23. 23. RISK MANAGEMENT Possible actions available Once risks have been identified and assessed, all techniques to manage the risk fall into one or more of these four major categories: Avoidance Reduction Retention Transfer Ideal use of these strategies may not be possible. Some of them may involve trade offs that are not acceptable to the organization or person making the risk management decisions. Risk avoidance Includes not performing an activity that could carry risk. An example would be not buying a property or business in order to not take on the liability that comes with it. Another would be not flying in order to not take the risk that the planes were to be hijacked. Avoidance may seem the answer to all risks, but avoiding risks also means losing out on the potential gain that accepting (retaining) the risk may have allowed. Not entering a business to avoid the risk of loss also avoids the possibility of earning the profits. Risk reduction Involves methods that reduce the severity of the loss. Examples include sprinklers designed to put out a fire to reduce the risk of loss by fire. This method may cause a greater loss by water damage and therefore may not T.Y.BBI23
  24. 24. RISK MANAGEMENT be suitable. Halon fire suppression systems may mitigate that risk, but the cost may be prohibited by the strategy. Modern software development methodologies reduce risk by developing and delivering software incrementally. Early methodologies suffered from the fact that they only delivered software in the final phase of development; any problems encountered in earlier phases meant costly rework and often jeopardized the whole project. By developing in increments, software projects can limit effort wasted to a single increment. A current trend in software development, spearheaded by the Extreme Programming community, is to reduce the size of increments to the smallest size possible, sometimes as little as one week is allocated to an increment. Risk retention Involves accepting the loss when it occurs. True self insurance falls in this category. Risk retention is a viable strategy for small risks where the cost of insuring against the risk would be greater over time than the total losses sustained. All risks that are not avoided or transferred are retained by default. This includes risks that are so large or catastrophic that they either cannot be insured against or the premiums would be infeasible. War is an example since most property and risks are not insured against war, so the loss attributed by war is retained by the insured. Also any amount of potential loss (risk) over the amount insured is retained risk. This may also be acceptable if the chance of a very large loss is small or T.Y.BBI24
  25. 25. RISK MANAGEMENT if the cost to insure for greater coverage amounts were so great it would hinder the goals of the organization too much Risk transfer Means causing another party to accept the risk, typically by contract Insurance is one type of risk transfer. Other times it may involve contract language that transfers a risk to another party without the payment of an insurance premium. Liability among construction or other contractors is very often transferred this way. Some ways of managing risk fall into multiple categories. Risk retention pools are technically retaining the risk for the group, but spreading it over the whole group, involves transfer among individual members of the group. This is different from traditional insurance, in that no premium is exchanged between members of the group. Create the plan Decide on the combination of methods to be used for each risk. Each risk management decision should be recorded and approved by the appropriate level of management. For example, a risk concerning the image of the organization should have top management decision behind it whereas IT management would have the authority to decide on computer variousrisk. The risk management plan should propose applicable and effective security controls for managing the risks. For example, an observed high risk of computer viruses could be mitigated by acquiring and implementing anti virus software. A good risk management plan should T.Y.BBI25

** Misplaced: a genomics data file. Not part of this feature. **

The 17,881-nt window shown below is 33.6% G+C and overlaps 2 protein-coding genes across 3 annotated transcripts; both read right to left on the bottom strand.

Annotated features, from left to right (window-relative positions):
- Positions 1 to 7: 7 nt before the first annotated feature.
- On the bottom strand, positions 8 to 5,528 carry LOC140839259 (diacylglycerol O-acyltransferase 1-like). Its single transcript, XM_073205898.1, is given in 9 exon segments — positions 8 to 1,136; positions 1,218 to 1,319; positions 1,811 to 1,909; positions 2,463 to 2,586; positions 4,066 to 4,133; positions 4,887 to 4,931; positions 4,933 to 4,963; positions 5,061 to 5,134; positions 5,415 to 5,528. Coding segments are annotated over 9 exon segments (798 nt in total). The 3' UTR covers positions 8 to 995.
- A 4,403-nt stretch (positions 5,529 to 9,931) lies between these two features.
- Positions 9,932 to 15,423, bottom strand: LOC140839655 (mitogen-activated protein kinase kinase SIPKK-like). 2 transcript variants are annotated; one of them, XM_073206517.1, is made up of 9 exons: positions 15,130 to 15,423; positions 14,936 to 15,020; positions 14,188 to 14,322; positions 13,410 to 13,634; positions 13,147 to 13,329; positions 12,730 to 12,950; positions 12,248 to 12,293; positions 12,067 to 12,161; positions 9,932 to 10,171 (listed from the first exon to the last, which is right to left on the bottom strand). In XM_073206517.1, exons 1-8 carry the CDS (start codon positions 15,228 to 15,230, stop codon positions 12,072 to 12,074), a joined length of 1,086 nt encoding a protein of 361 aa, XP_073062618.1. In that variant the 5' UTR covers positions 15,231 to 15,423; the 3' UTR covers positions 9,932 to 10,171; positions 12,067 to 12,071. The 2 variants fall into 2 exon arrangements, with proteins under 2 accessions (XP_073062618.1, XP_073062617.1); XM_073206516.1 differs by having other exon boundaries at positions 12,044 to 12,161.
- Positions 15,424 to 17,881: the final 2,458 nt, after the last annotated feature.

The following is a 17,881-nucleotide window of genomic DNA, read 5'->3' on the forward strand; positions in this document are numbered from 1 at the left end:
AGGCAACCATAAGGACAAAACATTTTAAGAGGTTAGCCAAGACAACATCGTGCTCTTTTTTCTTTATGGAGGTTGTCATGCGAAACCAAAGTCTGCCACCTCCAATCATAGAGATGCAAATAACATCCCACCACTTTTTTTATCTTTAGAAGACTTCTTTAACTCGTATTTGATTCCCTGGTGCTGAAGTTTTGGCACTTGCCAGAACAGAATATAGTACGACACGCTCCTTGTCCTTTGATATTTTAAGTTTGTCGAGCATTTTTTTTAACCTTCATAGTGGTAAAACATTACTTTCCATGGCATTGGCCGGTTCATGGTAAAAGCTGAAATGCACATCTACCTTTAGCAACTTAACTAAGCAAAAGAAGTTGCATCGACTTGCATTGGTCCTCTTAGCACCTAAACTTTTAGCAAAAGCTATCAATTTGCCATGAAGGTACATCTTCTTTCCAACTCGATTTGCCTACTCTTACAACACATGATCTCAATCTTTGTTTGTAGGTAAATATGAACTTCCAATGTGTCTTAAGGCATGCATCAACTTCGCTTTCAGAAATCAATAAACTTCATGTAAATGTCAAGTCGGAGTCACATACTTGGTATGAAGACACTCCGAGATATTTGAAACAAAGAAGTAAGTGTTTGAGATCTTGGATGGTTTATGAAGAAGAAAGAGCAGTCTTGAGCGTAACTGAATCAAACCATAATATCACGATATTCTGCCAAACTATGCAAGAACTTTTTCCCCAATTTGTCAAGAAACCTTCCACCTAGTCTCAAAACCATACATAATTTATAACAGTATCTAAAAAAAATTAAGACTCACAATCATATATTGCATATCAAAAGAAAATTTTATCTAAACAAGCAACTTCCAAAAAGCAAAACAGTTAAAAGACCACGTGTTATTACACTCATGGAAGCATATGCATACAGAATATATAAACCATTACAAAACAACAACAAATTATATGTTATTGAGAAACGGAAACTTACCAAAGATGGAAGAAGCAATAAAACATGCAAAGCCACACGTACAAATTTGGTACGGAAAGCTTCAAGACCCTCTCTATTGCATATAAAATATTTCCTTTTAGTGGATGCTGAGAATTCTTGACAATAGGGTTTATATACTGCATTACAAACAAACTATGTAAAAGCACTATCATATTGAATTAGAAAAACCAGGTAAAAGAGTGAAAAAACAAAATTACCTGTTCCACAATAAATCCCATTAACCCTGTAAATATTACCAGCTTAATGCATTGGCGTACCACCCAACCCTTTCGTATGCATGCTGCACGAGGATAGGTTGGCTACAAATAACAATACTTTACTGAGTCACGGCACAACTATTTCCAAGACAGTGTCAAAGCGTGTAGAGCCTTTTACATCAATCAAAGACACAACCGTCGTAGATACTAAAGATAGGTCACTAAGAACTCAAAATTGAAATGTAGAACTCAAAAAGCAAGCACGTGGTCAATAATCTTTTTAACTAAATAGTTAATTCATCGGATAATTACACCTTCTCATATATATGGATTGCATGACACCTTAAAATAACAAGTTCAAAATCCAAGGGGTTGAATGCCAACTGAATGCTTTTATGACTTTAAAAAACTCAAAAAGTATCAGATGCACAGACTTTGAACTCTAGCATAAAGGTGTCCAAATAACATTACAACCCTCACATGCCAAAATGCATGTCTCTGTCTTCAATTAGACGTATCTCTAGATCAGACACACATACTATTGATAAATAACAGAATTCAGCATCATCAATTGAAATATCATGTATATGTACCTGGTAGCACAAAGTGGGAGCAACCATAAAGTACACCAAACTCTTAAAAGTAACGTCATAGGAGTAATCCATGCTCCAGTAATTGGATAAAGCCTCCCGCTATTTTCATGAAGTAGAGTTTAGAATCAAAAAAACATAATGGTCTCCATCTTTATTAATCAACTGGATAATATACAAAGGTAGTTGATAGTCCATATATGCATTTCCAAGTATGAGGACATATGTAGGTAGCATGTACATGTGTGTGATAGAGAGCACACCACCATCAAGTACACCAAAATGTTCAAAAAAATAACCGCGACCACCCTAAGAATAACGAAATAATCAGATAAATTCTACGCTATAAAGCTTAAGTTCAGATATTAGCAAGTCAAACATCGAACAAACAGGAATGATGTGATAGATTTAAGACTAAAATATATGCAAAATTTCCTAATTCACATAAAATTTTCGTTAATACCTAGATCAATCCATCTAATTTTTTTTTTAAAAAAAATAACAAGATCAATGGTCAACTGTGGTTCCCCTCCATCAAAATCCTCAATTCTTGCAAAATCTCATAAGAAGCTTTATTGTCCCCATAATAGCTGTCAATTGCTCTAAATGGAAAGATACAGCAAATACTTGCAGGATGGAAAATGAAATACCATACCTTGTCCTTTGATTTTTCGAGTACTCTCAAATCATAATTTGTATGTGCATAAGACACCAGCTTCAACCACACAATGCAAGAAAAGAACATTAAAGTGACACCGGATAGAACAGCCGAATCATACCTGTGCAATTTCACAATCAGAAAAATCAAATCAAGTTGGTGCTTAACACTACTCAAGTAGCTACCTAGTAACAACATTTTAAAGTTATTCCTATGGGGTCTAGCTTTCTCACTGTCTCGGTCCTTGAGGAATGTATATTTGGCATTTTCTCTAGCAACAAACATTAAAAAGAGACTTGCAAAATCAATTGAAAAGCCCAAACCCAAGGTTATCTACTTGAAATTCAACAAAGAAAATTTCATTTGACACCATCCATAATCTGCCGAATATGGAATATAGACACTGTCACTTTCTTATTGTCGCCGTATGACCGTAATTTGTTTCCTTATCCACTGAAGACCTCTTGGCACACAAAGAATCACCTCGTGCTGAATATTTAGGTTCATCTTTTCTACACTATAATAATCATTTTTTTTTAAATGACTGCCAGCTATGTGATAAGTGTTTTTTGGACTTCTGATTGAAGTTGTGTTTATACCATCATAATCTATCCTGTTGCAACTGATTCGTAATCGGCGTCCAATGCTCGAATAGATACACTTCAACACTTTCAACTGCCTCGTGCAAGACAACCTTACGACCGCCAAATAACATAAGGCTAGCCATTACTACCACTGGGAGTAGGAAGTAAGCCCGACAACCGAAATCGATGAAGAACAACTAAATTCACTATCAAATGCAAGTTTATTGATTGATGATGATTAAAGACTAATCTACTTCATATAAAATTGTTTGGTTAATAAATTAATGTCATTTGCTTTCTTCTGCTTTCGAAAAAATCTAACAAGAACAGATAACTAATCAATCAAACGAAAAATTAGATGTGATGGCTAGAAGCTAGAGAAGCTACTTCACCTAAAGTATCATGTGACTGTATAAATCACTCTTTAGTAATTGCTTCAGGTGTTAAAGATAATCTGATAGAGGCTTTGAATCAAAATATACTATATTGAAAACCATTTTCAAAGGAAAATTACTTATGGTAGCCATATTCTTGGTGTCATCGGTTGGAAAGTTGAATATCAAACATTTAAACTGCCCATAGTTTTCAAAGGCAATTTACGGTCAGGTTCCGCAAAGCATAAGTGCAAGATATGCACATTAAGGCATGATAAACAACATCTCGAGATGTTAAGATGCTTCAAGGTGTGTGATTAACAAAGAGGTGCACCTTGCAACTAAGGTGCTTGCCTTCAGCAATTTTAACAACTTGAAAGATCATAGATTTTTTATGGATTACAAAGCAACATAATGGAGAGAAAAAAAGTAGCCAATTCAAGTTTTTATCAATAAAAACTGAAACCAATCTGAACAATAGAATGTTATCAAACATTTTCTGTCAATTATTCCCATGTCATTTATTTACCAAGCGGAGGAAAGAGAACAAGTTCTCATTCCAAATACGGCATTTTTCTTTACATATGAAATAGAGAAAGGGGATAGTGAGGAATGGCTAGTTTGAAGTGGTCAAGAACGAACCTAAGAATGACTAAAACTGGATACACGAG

26. 26. RISK MANAGEMENT contain a schedule for control implementation and responsible persons for those actions. The risk management concept is old but is still not very effectively measured Implementation Follow all of the planned methods for mitigating the effect of the risks. Purchase insurance policies for the risks that have been decided to be transferred to an insurer, avoid all risks that can be without sacrificing the entity's goals, reduce others, and retain the rest. Review and evaluation of the plan Initial risk management plans will never be perfect. Practice, experience, and actual loss results, will necessitate changes in the plan and contribute information to allow possible different decisions to be made in dealing with the risks being faced. Limitations If risks are improperly assessed and prioritized, time can be wasted in dealing with risk of losses that are not likely to occur. Spending too much time assessing and managing unlikely risks can divert resources that could be used more profitably. Unlikely events do occur, but if the risk is unlikely enough to occur, it may be better to simply retain the risk, and deal with the result if the loss does in fact occur. Prioritizing too highly the Risk management processes itself could potentially keep an organization from ever completing a project or even T.Y.BBI26